As the North American Advanced Television System Committee (ATSC) works to define the second iteration of its digital terrestrial television (DTT) broadcast standard - ATSC 2.0 - Korean electronics manufacturer LG has developed a non-real-time (NRT) caching technology that it hopes to see incorporated within the new standard. The NRT system takes advantage of the fact that within a 6MHz-wide, MPEG-2 ATSC broadcast signal, the use of variable bit-rate (VBR) encoding requires the insertion of null packets to maintain a constant, total bitrate of 19.39 Mbits per second. NRT defines the means to supplant these necessary null packets with data which may be cached on the hard disk of the viewer's set-top box (STB). Over time, the drip-feed specified by NRT allows content - such as a data-intensive 3D movie - to be pushed to the STB within spare capacity found in the broadcast bandwidth.
The idea of using a modicum of bandwidth, spare or otherwise, to deliver content to the STB is not new, and is precisely the principle which underlies the current implementation of push video-on-demand (push-VoD) services. NRT's novelty derives not from its founding principle, but from the uptake that LG hopes to assist: by incorporating NRT within ATSC, standardization of the push technology will allow any ATSC 2.0-compliant STB to access non-real-time-delivered content.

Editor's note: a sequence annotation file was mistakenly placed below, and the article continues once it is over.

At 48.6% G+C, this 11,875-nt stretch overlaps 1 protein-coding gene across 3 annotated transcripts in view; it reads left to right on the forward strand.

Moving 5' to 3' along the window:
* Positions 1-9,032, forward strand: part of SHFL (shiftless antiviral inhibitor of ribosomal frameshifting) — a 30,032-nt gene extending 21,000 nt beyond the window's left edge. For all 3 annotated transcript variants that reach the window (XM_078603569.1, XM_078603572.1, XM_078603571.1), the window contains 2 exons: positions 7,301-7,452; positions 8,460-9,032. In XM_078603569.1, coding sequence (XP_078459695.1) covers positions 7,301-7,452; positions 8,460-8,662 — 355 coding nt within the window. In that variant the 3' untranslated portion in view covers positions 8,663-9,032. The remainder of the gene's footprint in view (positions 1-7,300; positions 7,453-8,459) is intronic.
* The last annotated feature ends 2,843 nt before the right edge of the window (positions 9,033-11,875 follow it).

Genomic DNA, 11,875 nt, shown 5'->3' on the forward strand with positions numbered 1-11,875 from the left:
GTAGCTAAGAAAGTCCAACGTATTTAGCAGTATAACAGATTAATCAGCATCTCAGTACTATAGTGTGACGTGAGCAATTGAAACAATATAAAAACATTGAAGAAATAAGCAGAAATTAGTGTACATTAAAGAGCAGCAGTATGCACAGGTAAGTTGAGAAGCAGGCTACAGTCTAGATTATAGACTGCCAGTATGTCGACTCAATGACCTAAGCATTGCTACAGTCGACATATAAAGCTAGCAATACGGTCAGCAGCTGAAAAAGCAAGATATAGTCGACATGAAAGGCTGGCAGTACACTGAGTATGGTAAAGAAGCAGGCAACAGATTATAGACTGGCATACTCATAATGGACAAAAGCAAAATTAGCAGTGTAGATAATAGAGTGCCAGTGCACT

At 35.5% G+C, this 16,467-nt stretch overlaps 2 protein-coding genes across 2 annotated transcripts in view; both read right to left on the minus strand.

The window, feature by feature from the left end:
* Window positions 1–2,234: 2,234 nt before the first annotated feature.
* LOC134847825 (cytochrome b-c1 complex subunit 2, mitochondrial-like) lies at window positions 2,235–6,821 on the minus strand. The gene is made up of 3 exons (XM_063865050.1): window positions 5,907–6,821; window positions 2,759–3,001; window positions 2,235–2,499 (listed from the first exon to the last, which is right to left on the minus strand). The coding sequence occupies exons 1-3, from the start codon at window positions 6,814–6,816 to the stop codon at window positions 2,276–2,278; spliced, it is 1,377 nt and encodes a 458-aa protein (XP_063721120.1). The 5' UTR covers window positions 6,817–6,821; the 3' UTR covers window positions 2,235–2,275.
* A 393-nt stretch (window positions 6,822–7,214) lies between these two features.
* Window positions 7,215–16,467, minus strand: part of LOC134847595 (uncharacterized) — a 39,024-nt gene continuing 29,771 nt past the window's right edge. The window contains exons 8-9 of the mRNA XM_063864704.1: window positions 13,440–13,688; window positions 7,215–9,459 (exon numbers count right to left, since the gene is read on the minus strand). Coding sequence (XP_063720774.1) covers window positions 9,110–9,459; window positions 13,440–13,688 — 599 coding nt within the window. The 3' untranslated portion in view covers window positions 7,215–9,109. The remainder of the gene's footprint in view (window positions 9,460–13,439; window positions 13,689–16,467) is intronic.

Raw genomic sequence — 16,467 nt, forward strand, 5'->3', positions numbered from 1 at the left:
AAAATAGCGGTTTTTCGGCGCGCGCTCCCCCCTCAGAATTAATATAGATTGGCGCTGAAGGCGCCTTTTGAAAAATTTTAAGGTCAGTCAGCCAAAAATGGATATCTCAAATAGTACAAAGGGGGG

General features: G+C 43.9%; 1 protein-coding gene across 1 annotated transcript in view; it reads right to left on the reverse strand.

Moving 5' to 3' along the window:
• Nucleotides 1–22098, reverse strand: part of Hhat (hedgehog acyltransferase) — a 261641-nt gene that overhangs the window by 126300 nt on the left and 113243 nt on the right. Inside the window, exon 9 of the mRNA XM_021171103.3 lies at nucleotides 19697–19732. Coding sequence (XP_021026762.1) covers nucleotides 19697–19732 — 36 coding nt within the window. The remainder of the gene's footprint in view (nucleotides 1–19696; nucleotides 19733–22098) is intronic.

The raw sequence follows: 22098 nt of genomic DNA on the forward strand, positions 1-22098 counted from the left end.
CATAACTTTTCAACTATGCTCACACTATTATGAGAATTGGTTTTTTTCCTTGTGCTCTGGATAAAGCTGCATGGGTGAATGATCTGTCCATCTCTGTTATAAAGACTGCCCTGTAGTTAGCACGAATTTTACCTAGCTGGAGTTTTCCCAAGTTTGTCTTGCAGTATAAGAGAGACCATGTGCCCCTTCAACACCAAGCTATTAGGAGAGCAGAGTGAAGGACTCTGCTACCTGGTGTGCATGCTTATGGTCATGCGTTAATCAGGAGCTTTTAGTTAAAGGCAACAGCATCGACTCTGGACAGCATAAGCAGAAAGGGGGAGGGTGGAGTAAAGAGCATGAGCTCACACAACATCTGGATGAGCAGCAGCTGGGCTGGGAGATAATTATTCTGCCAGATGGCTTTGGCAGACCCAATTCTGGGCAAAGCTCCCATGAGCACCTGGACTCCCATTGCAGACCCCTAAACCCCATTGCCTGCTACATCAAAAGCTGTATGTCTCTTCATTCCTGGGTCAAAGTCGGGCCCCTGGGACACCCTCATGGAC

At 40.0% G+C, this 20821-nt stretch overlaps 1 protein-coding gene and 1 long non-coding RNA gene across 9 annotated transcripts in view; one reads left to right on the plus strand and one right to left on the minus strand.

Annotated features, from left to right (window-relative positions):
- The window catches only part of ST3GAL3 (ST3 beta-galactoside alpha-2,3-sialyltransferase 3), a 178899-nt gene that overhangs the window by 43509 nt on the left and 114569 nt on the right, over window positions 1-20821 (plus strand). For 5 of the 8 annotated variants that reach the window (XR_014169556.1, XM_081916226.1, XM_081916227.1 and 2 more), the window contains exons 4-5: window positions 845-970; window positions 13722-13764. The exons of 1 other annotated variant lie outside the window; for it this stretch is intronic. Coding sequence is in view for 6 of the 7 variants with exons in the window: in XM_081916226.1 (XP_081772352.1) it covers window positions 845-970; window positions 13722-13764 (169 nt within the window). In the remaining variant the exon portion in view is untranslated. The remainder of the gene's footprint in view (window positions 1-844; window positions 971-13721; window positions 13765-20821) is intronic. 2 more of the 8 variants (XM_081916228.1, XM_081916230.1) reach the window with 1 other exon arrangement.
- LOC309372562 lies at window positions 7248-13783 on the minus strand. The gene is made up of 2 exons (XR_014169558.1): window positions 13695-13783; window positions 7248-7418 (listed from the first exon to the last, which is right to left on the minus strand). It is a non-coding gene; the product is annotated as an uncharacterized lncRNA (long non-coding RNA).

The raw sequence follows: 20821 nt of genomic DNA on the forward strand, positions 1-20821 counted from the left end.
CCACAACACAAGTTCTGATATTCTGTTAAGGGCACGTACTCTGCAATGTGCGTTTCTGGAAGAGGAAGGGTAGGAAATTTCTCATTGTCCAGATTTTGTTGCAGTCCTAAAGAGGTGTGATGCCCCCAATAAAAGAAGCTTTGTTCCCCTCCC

There is little question that within the bandwidth-starved world of ATSC DTT broadcast, a standardized method for delivering data-intensive content over the top (OTT) of the real-time broadcast is useful. However, given that ATSC 2.0 is likely to be standardized around 2012, and unlikely to be used to broadcast a DTT multiplex before 2013/2014, a NRT OTT delivery mechanism may, by such time, have to contend with a real-time, broadband-based OTT mechanism. The ATSC countries - Canada, Mexico and the US - have yet to push an HbbTV or Canvas analogue which would define and standardize this IP-based delivery. However, within the ATSC 2.0 time window, it is not inconceivable that a broadcast/broadband standard could crowd out the utility of NRT.